Poplar

Liriodendron Tulipifera

Wood from the yellow poplar tree is often used in light construction, such as in single-family homes or storage sheds. Wood from the yellow poplar tree is also used in kitchen cabinets and doors. Since wood from the yellow poplar tree can be easily machine-worked, painted and stained, this wood is an excellent choice for furniture making as well.

The wood sold in the United States as “poplar wood” actually comes from trees in the magnolia family called Liriodendron tulipifera. The common English-language names for this tree are “yellow poplar,” “tulip poplar,” “American tulip” or “tulip tree.” Since the yellow poplar’s growth range spans from the Mississippi River to the east coast of the United States, it may not be surprising to find that the wood from yellow poplar trees was used extensively for buildings in that area between the 18th and 20th centuries.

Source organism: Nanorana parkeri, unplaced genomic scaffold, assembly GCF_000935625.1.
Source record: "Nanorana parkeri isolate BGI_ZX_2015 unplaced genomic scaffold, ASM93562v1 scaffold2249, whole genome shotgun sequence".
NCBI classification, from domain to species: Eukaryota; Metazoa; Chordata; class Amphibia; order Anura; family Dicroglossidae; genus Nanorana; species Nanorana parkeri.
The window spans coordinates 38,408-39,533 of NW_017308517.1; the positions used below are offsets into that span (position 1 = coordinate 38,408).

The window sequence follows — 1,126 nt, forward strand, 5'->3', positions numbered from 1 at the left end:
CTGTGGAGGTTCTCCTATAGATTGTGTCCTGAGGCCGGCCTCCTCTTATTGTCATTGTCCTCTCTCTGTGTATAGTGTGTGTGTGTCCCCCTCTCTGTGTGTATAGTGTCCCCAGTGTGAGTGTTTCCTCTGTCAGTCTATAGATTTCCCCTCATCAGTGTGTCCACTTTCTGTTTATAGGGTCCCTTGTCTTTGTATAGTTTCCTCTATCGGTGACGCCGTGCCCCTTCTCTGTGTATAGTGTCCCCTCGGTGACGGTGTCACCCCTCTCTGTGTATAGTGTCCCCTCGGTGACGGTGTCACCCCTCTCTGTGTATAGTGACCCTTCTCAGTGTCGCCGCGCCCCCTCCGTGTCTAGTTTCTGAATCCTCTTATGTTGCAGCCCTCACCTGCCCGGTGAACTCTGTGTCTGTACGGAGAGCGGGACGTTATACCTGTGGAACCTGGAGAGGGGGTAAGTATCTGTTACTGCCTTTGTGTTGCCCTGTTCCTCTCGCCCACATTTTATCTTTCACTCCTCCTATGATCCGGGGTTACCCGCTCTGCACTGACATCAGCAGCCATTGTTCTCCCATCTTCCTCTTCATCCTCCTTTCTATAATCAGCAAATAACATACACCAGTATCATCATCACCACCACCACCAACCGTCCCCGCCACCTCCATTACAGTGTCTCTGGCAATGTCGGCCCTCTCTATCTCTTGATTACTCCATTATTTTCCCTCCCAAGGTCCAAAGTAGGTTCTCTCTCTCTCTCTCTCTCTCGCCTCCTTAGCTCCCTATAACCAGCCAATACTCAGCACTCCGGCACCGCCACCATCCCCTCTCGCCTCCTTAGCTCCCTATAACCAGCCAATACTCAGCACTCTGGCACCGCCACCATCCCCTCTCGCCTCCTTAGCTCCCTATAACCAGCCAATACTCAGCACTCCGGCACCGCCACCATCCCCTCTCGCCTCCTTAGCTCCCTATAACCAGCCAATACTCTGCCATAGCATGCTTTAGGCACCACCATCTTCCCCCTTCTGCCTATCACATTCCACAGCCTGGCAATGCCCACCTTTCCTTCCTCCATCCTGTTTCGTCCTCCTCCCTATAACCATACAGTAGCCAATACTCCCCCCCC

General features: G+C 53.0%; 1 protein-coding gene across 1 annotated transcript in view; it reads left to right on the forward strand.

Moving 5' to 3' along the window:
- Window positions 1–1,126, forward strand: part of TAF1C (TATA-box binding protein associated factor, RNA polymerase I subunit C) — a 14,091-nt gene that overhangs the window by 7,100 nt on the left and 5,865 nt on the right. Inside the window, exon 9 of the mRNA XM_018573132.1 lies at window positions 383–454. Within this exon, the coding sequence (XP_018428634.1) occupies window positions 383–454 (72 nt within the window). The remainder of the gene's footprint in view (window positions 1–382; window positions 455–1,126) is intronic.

Wood from the yellow poplar is often used for the same applications as some softwoods such as western pine. Because of this, there may be some confusion as to why poplar wood is considered a “hardwood.” Since the yellow poplar is a deciduous tree – meaning that the tree sheds its leaves annually – the wood from the yellow poplar is considered to be a hardwood rather than the “softwoods” that evergreen trees produce.